This week I have attended a one day course on Invertebrate moitoring down on the middle river. Run by The RiverFly partnership, The Test and Itchen Association and The Environment Agency the main driving force a Dr Cyril Bennet. Dr Bennet lives and breathes riverine bugs and beetles and has monitored populations of Blue Winged Olive in many parts of the country. His main work on this river carried out at Leckford over a number of years marking a sharp decline in BWO. Entertaining, informative and with good sandwiches, the day instructed keepers on how to take a three minute kick sample and highlighted key species to count from each sample. The results collected monthly and collated by Cyril and the Test & Itchen Association to provide a clear picture of fly populations throughout the river. Few BWO showed up in the samples taken on the day, although as Dr Cyril pointed out it was a little early in the year, the BWO having a complicated phase in its lifecycle when the developing eggs go into a dormant phase, unlike many flies that hatch after a few weeks and bumble about the bottom as nymphs. A key indicator to the health of the river are the numbers of freshwater Shrimp Gammarus Pulex . Turn over a stone on this river and there would be a seething mass of shrimp of all different sizes. Breeding six times a year they are a huge source of food for all river life. A pollutant, insecticide and pesticide even at low level can wipe out the population of shrimp overnight, akin to a miner’s canary they are the first sign of a problem in the river. From now on I will be kicking over a few stones once or twice a week just to make sure that they are all still alive and kicking.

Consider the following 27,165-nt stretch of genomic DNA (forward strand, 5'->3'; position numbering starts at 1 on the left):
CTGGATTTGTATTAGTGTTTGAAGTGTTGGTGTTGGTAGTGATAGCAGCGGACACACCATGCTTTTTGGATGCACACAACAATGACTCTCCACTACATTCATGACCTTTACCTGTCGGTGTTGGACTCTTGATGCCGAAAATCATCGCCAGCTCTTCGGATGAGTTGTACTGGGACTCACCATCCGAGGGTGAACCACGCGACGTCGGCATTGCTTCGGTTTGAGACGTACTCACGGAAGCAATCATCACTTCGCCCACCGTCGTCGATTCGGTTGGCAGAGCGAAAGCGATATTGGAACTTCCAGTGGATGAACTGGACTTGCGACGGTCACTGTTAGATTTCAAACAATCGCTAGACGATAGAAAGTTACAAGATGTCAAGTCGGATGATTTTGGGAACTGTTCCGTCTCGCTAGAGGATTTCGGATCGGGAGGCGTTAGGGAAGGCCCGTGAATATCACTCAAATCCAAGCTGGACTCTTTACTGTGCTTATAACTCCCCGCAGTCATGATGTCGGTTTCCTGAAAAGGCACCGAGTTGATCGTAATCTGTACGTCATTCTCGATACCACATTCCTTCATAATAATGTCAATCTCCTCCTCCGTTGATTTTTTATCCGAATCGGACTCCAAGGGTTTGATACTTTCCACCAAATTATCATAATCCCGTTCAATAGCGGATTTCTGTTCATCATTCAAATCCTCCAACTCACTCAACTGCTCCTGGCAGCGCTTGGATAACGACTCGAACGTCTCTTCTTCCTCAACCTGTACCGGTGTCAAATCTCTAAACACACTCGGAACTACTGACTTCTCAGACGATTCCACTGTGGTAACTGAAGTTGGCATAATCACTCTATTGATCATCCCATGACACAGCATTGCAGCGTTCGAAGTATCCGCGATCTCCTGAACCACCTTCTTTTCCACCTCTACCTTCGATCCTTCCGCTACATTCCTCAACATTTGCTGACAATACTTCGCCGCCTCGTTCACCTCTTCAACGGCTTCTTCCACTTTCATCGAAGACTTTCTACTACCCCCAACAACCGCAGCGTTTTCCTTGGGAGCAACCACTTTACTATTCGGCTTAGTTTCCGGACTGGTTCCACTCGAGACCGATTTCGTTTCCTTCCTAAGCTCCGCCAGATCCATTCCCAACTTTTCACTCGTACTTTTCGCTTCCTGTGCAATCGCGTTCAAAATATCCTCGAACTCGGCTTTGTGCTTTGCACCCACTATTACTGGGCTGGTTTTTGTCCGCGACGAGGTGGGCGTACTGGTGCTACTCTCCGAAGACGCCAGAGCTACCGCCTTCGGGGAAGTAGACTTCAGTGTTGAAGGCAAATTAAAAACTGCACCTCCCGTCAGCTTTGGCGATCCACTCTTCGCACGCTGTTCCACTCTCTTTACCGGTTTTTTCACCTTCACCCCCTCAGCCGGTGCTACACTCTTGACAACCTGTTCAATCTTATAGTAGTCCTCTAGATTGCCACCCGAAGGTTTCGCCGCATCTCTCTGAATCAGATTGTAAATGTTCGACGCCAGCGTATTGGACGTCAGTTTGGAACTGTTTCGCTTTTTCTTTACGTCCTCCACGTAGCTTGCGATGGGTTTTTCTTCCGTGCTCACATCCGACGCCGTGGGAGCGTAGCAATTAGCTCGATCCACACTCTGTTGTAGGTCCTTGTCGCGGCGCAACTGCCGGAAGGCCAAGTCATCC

Fisherman’s day at the end of the week, same old merry bunch, come to lunch then walk the river to look at all the fish they missed last year. Trees that I have cut down have made it far too easy they say, until July when it will be “can you take a little bit from that branch please?” Four weeks to the new season although fish are already up on the fin most days.
I have had some bank repairs to do this week with chalk, along with picking up a load of wood from the sawmill for a table outside the fishing hut, and a sheltered seat halfway up the beat. The small fish in the hatchery are looking nice and chubby although I will hold on a little before getting them out on the river water.